Archived articles surface, refer to “Kenyan-born Obama”
By Linda Bentley | October 21, 2009
A June 2004 article from the archives of the East African Standard referred to then Senator Barack Obama as “Kenyan-born,” while an article published in the Oct. 11, 2009 edition refers to Obama becoming President of the United States “via a sleepy village in Kenya called Nyang’oma K’Ogelo.”
Last week, an archived article from the Sunday, June 27, 2004 edition of the East African Standard headlined: “Kenyan-born Obama all set for US Senate” was unearthed.
The article began, “Kenyan-born US Senate hopeful, Barack Obama, appeared set to take over the Illinois Senate seat after his main rival, Jack Ryan, dropped out of the race on Friday night amid a furor over lurid sex club allegations.”
The uncovering of this archive went viral on the Internet and could be found on blogs from coast to coast.
Another archived article surfaced last week from the Nov. 4, 2008 edition of the Nigerian Observer titled: “US Presidential Polls: Obama, McCain slug it out today.”
The article, by Soloman Osowata with Agency Reports, stated, “The Kenyan-born Senator will, however, face stiff competition from his Republican counterpart, John McCain who has taken the presidential battle to the finishing line with vigorous campaign strategies.”
More recently, the Oct. 11, 2009 edition of the Standard published an article questioning whether or not Obama deserved the Nobel Peace Prize.
The opening sentence in that article stated, “It seems Barack Hussein Obama, President of the United States of America (via a sleepy village in Kenya called Nyang’oma K’Ogelo) can do no wrong.”
In light of these recent discoveries, Snopes.com has been surprisingly silent on the matter, as have other fact-checking websites. Snopes.com has aggressively debunked any and all questions about Obama’s birthplace, even going so far as to change archived information when the very left-leaning couple that runs Snopes.com realized certain posts contradicted other posts on their own website.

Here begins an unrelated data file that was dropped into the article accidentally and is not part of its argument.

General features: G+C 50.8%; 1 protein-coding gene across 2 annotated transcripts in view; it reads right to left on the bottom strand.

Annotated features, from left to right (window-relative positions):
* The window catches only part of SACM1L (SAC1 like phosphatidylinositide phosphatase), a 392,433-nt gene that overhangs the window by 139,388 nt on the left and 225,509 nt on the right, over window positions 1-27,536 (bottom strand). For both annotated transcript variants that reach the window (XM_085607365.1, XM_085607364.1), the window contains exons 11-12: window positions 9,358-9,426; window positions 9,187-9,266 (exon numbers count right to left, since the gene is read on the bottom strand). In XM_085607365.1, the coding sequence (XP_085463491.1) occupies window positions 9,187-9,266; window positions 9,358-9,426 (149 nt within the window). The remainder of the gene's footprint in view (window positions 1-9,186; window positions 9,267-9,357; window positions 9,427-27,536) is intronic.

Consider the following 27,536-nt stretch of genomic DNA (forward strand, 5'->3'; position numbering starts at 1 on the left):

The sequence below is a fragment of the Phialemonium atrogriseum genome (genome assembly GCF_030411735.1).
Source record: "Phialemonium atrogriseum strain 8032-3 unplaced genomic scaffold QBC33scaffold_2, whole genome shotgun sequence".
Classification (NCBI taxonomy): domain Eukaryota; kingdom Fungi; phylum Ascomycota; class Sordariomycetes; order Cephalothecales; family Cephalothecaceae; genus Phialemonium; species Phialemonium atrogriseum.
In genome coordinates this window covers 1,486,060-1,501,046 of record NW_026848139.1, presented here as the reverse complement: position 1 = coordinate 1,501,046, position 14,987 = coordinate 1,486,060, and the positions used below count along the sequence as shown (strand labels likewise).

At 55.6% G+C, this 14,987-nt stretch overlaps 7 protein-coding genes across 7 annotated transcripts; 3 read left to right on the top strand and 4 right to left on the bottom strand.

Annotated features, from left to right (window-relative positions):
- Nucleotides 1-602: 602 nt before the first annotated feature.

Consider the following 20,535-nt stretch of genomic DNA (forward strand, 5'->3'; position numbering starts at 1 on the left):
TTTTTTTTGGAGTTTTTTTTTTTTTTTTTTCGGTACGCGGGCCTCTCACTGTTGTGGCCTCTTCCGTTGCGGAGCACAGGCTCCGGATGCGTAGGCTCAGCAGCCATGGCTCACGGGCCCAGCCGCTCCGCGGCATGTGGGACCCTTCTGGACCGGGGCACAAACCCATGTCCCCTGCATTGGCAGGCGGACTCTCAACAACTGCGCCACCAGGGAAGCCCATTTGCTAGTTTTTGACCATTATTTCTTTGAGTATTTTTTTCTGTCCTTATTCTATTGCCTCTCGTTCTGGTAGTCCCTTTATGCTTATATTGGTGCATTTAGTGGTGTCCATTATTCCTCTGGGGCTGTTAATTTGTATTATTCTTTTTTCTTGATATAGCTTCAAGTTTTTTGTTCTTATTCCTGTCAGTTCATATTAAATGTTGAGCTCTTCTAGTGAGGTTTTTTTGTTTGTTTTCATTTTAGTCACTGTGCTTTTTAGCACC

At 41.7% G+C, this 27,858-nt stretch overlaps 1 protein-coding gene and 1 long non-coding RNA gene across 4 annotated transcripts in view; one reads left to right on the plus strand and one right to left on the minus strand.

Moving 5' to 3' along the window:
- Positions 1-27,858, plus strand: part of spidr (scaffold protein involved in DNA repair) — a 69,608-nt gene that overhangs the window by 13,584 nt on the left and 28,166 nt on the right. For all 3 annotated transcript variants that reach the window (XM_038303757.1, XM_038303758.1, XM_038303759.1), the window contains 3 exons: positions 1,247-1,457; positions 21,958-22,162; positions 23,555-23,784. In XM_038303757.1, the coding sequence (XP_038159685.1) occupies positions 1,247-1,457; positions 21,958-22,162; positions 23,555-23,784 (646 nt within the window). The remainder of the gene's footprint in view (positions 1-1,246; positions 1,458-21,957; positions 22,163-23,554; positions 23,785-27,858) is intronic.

The November 2008 edition of the Organization of American Historians (OAH) Newsletter contained an editorial by Monica-Wanambisi Mwesel, a literature professor at the University of Nairobi, titled: “What Kenyans think about an Obama win.”
According to its website, the OAH, founded in 1907 as the Mississippi Valley Historical Association, “is the largest professional organization for the investigation, study and teaching of American History. It serves a membership of 11,000 college and university professors, high school teachers, students, archivists, public historians, and institutional subscribers such as libraries, museums, and history societies, as well as individual and institutional foreign members.”
The article, obviously published before the Nov. 4, 2008 election, stated, “Most Kenyans feel that, should Obama win, their lives will definitely improve … Many assume that by being connected to Kenya, Obama would be empowered to send vast amounts of U.S. aid to their country. Since graft and corruption are common to both the Islamic and the Democratic parties, certainly most of this money would go to the promotion of an Islamic state and then financing the conversion of other African states to Islam. Many assume that Obama will channel resources that will go a long way in improving the lives of the people.”
Mwesel mentions schools were renamed after Obama prior to his most recent visit with the hope of attracting funding, since it would be considered “a shame that a school named for a great American should be so dilapidated.”
She went on to say, “A widespread assumption is that, being a Kenyan, Obama understands the problems Kenyans face. Hence they expect more foreign aid from him. They wonder why they should stay poor while they have a Kenyan president of the U.S.”
Close to half of Kenyans, Mwesel said, dreaded the prospects of an Obama presidency and were fractured along ethnic lines, citing the Kikuyu tribe feared an Obama victory would boost the chances of Raila Odinga, a Luoccai like Obama, to ascend to the presidency.
Mwesel concluded, “It is therefore very clear that Senator Obama draws frenzied support from the Luo ethnic group of his ancestors, while many members of the rival Kikuyu group do not support him.”
In fact, Mwesel said the majority of the Kikuyu favored New York Senator Hillary Clinton during the Democratic primaries.